Monday 27 November 2017

If Uber turns to self-driving vehicles, what is to become of its brand?

Think of the sharing economy and Uber is usually the first company that comes to mind. What could be more appropriate than providing the infrastructure for the service, while the drivers supply their own vehicles. As the middleman, Uber simply brings together customers and drivers, taking a cut from the transaction. Even given the various legal issues and boardroom intrigues that have been plaguing the company, the fundamentals of the business model have remained unaltered, at least until now. But change may be on the horizon, as the company seeks to get ahead of the potential disruption posed by self-driving vehicles.

That is the gist of an article by Shira Ovide, published on November 20th as a Bloomberg Gadfly column. Ovide describes an announcement made earlier of last week, according to which Uber has agreed to buy from Volvo 24,000 SUV’s, meant to serve as the foundation for a future fleet of self-driving vehicles. The value of the transaction is approximately one billion dollars, with delivery to take place between 2019-2021. To some extent, the deal complements an earlier partnership transaction between Uber and Daimler, whereby Daimler will make its own self-driving vehicles available to the Uber network.

The upshot of the Uber-Volvo transaction is that Uber goes from being a mere middleman to the owner of substantial physical assets in the form of DUV vehicles. This carries with it all the obligations that come with owning a fleet of cars, such as readying them for daily use and maintaining such necessities as tyres and the interiors, all the while that the vehicles themselves will be subject to capital depreciation. According to the report, there are few details about how Uber ultimately plans to integrate these vehicles into its business.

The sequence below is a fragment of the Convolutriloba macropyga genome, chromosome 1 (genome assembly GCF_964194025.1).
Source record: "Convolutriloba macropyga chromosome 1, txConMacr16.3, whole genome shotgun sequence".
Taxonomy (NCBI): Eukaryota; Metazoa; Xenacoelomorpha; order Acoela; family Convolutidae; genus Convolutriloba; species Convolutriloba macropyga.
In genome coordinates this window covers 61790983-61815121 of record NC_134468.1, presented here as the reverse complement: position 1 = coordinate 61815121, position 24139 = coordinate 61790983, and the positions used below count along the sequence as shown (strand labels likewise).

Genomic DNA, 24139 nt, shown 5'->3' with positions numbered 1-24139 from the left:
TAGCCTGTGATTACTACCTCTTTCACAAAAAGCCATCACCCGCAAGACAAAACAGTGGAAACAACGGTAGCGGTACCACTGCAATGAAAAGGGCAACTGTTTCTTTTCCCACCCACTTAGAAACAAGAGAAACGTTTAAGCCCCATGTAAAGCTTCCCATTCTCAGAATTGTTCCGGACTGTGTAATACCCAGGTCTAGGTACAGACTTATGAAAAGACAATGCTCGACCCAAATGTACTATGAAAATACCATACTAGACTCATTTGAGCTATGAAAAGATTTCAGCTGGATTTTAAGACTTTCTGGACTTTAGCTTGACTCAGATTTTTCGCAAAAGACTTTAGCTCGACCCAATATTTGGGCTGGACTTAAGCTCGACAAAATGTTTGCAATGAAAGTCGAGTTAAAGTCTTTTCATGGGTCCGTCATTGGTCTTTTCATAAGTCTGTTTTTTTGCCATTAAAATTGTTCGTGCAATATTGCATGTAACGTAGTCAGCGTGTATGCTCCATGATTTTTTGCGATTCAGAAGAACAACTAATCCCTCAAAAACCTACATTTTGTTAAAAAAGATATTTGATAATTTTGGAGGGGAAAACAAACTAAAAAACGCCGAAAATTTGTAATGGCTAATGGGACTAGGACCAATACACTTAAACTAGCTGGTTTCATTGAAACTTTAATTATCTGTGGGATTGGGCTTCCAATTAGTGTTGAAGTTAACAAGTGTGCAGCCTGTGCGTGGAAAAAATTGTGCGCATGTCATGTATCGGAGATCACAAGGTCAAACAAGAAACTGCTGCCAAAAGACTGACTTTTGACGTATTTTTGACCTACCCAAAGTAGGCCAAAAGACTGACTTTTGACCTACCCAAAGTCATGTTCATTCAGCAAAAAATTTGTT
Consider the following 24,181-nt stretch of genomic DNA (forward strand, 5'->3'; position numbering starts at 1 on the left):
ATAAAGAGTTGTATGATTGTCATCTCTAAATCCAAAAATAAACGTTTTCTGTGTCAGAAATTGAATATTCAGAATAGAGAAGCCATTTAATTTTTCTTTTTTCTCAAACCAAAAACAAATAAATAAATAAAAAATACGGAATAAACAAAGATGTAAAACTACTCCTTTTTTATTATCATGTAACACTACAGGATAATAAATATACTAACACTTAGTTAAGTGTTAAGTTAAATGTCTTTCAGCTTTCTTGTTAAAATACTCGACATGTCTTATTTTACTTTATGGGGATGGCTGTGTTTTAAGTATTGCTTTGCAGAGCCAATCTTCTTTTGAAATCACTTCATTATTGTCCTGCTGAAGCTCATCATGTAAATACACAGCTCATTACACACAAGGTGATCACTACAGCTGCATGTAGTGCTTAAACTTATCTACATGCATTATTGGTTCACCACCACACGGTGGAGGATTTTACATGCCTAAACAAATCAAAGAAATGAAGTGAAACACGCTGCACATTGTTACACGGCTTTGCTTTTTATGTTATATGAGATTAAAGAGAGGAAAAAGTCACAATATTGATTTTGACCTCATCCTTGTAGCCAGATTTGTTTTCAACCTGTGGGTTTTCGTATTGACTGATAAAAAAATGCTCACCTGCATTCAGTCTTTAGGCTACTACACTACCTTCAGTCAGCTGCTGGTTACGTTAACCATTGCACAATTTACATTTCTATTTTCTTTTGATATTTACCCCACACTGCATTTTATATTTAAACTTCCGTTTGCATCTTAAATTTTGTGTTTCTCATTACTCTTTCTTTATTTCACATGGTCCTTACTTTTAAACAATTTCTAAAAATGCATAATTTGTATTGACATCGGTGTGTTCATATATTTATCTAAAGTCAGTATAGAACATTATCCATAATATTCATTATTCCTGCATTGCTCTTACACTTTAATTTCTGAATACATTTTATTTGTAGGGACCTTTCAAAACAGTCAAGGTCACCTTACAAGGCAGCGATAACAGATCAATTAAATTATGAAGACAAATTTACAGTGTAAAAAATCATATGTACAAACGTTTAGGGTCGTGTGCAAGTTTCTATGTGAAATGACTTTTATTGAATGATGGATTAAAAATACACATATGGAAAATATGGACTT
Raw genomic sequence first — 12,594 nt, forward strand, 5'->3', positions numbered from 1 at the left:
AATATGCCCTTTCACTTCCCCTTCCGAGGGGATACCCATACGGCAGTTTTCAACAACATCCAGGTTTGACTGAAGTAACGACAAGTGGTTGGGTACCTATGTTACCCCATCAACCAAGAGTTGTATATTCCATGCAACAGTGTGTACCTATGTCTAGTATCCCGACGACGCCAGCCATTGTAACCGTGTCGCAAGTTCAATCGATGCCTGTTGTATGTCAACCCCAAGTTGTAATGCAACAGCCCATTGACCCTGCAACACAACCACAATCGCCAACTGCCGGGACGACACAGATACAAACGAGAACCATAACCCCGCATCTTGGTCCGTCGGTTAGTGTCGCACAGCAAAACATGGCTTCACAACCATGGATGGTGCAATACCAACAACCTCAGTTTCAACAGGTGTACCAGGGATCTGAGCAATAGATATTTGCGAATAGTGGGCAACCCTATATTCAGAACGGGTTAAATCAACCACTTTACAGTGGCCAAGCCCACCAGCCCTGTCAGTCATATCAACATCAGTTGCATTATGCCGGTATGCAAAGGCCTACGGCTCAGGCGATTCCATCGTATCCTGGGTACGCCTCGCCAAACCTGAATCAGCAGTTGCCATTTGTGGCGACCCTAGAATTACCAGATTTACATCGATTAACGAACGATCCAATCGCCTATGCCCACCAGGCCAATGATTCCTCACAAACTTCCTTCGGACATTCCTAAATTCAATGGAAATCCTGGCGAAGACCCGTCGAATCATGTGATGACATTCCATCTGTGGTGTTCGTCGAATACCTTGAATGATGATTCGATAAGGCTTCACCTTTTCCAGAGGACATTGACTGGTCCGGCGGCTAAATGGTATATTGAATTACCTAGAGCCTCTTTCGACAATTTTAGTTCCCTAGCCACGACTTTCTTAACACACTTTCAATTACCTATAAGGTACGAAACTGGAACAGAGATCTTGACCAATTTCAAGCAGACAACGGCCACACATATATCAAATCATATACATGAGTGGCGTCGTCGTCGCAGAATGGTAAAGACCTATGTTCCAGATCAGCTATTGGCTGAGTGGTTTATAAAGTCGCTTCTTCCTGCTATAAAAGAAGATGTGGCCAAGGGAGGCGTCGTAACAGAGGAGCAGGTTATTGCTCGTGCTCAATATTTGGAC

In effect, the overarching question is: what kind of business model will emerge? It is true that a direct result of self-driving cars, if they take hold as a preferred means of transportation, will be that human drivers will be made redundant (although this blogger suspects that the transition to self-driving vehicles will be gradual and a certain sub-group of customers will continue to insist on human drivers). As Ovide has observed, will the company then seek to—
“make money by continuing to be a middleman for drivers and riders and for other categories including restaurant orders?”
Or will it simply—
“collect[] fees from rides, that looks more like Hertz than a traditional two-sided market place consisting of matching supply and demand?”
If the purchase of the Volvo vehicles presages (or even more, mandates) that the company will sooner or later need to reformulate its business strategy, then what does this say about Uber’s brand? Even within the current shared economy model, Uber has seen its operations effectively taken over in China by Didi Chuxing, while in some Asian jurisdictions, it is playing second fiddle (or no fiddle) to local competitors, such as Grab in Singapore. As for the US, competitors such as Lyft seek to nip at Uber’s heels.

But perhaps another way to view it as a bold attempt by the company to get ahead of the curve and remake its business model in light of the changes that will be wrought by self-driving vehicles. What comes to mind is Netflix, which began in the 1990’s as a DVD sales and rental business, before soon moving on to the DVD by rental business. When that model faced obsolescence due to the rise of video streaming, the company embraced the video streaming space that is identified with it today.

During each of these remakes, the company managed to enjoy the continuity of the Netflix brand as the badge of the company to the consumer public. Based on Uber’s current high valuation (Ovide indicates it is 68 billion dollars), there is both promise and risk in maintaining the value of the Uber brand in the face of a remake of the company’s business strategy. Stay tuned.

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